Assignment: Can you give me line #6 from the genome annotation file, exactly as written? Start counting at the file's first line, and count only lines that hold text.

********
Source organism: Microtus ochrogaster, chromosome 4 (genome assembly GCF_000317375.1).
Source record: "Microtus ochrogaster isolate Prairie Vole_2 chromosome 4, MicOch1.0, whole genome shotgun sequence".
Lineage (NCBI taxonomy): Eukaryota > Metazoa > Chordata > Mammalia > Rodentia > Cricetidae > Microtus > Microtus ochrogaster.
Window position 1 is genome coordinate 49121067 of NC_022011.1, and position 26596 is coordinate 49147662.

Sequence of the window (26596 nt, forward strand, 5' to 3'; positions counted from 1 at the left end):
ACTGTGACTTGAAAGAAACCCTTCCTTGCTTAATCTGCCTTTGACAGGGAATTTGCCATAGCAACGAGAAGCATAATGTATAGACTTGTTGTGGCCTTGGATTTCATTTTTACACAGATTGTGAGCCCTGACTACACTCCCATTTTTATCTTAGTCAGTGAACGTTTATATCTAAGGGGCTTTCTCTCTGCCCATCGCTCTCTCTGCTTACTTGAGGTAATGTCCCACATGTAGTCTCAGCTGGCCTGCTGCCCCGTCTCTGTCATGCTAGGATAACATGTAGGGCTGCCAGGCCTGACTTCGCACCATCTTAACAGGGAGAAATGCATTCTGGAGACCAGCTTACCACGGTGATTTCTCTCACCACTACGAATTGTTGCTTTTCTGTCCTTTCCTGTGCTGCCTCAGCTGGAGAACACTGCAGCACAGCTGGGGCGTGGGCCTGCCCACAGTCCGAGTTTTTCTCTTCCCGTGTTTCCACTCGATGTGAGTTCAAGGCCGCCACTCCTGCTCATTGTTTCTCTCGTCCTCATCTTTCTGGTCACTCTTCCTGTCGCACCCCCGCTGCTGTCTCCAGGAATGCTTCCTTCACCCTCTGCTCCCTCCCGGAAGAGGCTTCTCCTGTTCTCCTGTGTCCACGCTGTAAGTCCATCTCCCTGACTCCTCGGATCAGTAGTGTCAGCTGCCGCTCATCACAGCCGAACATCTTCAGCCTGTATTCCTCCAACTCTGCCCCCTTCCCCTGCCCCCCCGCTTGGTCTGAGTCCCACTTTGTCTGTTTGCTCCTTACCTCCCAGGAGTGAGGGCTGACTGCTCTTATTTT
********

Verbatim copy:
ACTGTGACTTGAAAGAAACCCTTCCTTGCTTAATCTGCCTTTGACAGGGAATTTGCCATAGCAACGAGAAGCATAATGTATAGACTTGTTGTGGCCTTGGATTTCATTTTTACACAGATTGTGAGCCCTGACTACACTCCCATTTTTATCTTAGTCAGTGAACGTTTATATCTAAGGGGCTTTCTCTCTGCCCATCGCTCTCTCTGCTTACTTGAGGTAATGTCCCACATGTAGTCTCAGCTGGCCTGCTGCCCCGTCTCTGTCATGCTAGGATAACATGTAGGGCTGCCAGGCCTGACTTCGCACCATCTTAACAGGGAGAAATGCATTCTGGAGACCAGCTTACCACGGTGATTTCTCTCACCACTACGAATTGTTGCTTTTCTGTCCTTTCCTGTGCTGCCTCAGCTGGAGAACACTGCAGCACAGCTGGGGCGTGGGCCTGCCCACAGTCCGAGTTTTTCTCTTCCCGTGTTTCCACTCGATGTGAGTTCAAGGCCGCCACTCCTGCTCATTGTTTCTCTCGTCCTCATCTTTCTGGTCACTCTTCCTGTCGCACCCCCGCTGCTGTCTCCAGGAATGCTTCCTTCACCCTCTGCTCCCTCCCGGAAGAGGCTTCTCCTGTTCTCCTGTGTCCACGCTGTAAGTCCATCTCCCTGACTCCTCGGATCAGTAGTGTCAGCTGCCGCTCATCACAGCCGAACATCTTCAGCCTGTATTCCTCCAACTCTGCCCCCTTCCCCTGCCCCCCCGCTTGGTCTGAGTCCCACTTTGTCTGTTTGCTCCTTACCTCCCAGGAGTGAGGGCTGACTGCTCTTATTTT